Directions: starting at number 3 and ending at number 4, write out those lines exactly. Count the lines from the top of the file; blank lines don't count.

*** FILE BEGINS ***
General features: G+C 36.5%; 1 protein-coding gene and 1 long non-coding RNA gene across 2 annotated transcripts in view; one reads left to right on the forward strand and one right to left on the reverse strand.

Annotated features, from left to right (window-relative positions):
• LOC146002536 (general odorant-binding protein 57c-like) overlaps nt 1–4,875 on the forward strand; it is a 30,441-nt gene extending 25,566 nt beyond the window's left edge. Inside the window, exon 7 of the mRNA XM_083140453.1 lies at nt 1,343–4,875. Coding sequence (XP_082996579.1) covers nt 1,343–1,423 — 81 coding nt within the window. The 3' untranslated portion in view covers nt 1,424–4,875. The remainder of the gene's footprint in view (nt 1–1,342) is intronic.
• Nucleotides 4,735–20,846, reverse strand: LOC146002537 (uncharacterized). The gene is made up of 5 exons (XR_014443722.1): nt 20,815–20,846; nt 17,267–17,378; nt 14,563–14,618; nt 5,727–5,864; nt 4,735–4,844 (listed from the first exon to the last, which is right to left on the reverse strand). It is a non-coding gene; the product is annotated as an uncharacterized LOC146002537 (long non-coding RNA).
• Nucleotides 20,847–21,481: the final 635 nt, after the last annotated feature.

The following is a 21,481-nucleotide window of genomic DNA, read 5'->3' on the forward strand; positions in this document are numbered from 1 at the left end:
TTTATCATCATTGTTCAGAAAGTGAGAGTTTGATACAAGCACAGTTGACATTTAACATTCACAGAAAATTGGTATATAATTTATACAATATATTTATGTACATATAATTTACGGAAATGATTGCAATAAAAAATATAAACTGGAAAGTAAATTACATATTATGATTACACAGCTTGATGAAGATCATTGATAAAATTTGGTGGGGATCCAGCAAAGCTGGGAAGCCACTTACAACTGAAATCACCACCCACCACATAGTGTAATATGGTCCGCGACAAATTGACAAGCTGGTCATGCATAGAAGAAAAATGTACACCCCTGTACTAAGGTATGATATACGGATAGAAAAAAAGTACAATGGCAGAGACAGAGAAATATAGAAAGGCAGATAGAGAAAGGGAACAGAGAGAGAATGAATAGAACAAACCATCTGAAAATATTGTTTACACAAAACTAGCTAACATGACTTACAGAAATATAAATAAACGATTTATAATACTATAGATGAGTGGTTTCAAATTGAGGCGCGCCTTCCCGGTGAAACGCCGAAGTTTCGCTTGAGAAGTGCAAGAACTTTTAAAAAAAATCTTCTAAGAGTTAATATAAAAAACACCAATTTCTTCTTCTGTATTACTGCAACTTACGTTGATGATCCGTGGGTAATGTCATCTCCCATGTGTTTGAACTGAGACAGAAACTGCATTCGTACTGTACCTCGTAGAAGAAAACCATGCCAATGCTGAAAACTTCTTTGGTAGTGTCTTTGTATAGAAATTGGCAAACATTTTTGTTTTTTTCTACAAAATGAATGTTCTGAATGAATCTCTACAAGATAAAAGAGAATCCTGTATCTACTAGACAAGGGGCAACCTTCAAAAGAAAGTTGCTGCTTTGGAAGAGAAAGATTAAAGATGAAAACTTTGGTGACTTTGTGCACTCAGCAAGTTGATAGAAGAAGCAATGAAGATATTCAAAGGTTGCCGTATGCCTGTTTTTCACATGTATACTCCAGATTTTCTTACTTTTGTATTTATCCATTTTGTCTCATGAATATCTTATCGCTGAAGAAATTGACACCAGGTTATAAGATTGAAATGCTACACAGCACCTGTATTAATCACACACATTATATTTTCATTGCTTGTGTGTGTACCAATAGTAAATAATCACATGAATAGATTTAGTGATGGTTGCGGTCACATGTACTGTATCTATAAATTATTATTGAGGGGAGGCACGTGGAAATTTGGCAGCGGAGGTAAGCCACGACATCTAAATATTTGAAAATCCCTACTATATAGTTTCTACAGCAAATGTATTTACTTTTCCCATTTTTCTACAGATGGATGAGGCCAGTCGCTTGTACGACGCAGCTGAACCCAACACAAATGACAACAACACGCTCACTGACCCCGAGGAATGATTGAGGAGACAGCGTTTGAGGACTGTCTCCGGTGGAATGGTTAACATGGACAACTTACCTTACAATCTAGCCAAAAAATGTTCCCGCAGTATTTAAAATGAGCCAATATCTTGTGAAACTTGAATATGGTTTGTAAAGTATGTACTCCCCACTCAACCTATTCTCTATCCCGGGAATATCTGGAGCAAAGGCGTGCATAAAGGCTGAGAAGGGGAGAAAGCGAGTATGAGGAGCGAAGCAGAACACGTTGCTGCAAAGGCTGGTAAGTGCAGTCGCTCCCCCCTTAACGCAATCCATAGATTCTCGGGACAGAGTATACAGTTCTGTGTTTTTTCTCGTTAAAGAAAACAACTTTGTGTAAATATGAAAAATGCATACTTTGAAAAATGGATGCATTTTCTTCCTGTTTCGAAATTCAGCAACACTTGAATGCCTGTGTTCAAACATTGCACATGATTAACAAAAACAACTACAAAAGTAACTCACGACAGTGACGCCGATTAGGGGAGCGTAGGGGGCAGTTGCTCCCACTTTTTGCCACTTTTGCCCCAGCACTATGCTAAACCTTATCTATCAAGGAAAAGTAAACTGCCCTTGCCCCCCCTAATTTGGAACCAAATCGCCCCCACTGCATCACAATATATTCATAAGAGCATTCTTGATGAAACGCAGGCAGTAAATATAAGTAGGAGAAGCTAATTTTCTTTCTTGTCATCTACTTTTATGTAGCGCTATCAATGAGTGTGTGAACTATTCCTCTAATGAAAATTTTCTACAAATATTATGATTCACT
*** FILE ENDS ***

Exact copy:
• LOC146002536 (general odorant-binding protein 57c-like) overlaps nt 1–4,875 on the forward strand; it is a 30,441-nt gene extending 25,566 nt beyond the window's left edge. Inside the window, exon 7 of the mRNA XM_083140453.1 lies at nt 1,343–4,875. Coding sequence (XP_082996579.1) covers nt 1,343–1,423 — 81 coding nt within the window. The 3' untranslated portion in view covers nt 1,424–4,875. The remainder of the gene's footprint in view (nt 1–1,342) is intronic.
• Nucleotides 4,735–20,846, reverse strand: LOC146002537 (uncharacterized). The gene is made up of 5 exons (XR_014443722.1): nt 20,815–20,846; nt 17,267–17,378; nt 14,563–14,618; nt 5,727–5,864; nt 4,735–4,844 (listed from the first exon to the last, which is right to left on the reverse strand). It is a non-coding gene; the product is annotated as an uncharacterized LOC146002537 (long non-coding RNA).